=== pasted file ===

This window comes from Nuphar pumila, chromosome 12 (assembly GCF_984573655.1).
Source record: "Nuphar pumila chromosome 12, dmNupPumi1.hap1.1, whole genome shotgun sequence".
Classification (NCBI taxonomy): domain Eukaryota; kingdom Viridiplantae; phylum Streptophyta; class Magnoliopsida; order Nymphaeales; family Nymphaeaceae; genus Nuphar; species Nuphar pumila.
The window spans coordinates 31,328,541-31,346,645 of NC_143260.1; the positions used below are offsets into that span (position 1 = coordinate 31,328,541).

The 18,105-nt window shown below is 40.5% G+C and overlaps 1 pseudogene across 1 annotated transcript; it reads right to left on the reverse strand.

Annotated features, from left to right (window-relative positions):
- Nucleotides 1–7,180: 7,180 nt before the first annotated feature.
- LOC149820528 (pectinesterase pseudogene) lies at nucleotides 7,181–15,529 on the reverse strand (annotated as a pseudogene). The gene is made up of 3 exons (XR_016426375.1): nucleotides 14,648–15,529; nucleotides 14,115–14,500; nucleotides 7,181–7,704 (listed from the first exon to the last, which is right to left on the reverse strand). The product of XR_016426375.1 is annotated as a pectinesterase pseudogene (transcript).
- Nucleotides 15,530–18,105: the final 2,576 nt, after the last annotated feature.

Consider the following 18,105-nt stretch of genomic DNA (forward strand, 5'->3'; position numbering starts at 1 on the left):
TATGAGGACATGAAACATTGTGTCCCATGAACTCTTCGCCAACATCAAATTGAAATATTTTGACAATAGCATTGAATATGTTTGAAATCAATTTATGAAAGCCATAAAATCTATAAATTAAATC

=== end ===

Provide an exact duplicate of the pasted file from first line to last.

This window comes from Nuphar pumila, chromosome 12 (assembly GCF_984573655.1).
Source record: "Nuphar pumila chromosome 12, dmNupPumi1.hap1.1, whole genome shotgun sequence".
Classification (NCBI taxonomy): domain Eukaryota; kingdom Viridiplantae; phylum Streptophyta; class Magnoliopsida; order Nymphaeales; family Nymphaeaceae; genus Nuphar; species Nuphar pumila.
The window spans coordinates 31,328,541-31,346,645 of NC_143260.1; the positions used below are offsets into that span (position 1 = coordinate 31,328,541).

The 18,105-nt window shown below is 40.5% G+C and overlaps 1 pseudogene across 1 annotated transcript; it reads right to left on the reverse strand.

Annotated features, from left to right (window-relative positions):
- Nucleotides 1–7,180: 7,180 nt before the first annotated feature.
- LOC149820528 (pectinesterase pseudogene) lies at nucleotides 7,181–15,529 on the reverse strand (annotated as a pseudogene). The gene is made up of 3 exons (XR_016426375.1): nucleotides 14,648–15,529; nucleotides 14,115–14,500; nucleotides 7,181–7,704 (listed from the first exon to the last, which is right to left on the reverse strand). The product of XR_016426375.1 is annotated as a pectinesterase pseudogene (transcript).
- Nucleotides 15,530–18,105: the final 2,576 nt, after the last annotated feature.

Consider the following 18,105-nt stretch of genomic DNA (forward strand, 5'->3'; position numbering starts at 1 on the left):
TATGAGGACATGAAACATTGTGTCCCATGAACTCTTCGCCAACATCAAATTGAAATATTTTGACAATAGCATTGAATATGTTTGAAATCAATTTATGAAAGCCATAAAATCTATAAATTAAATC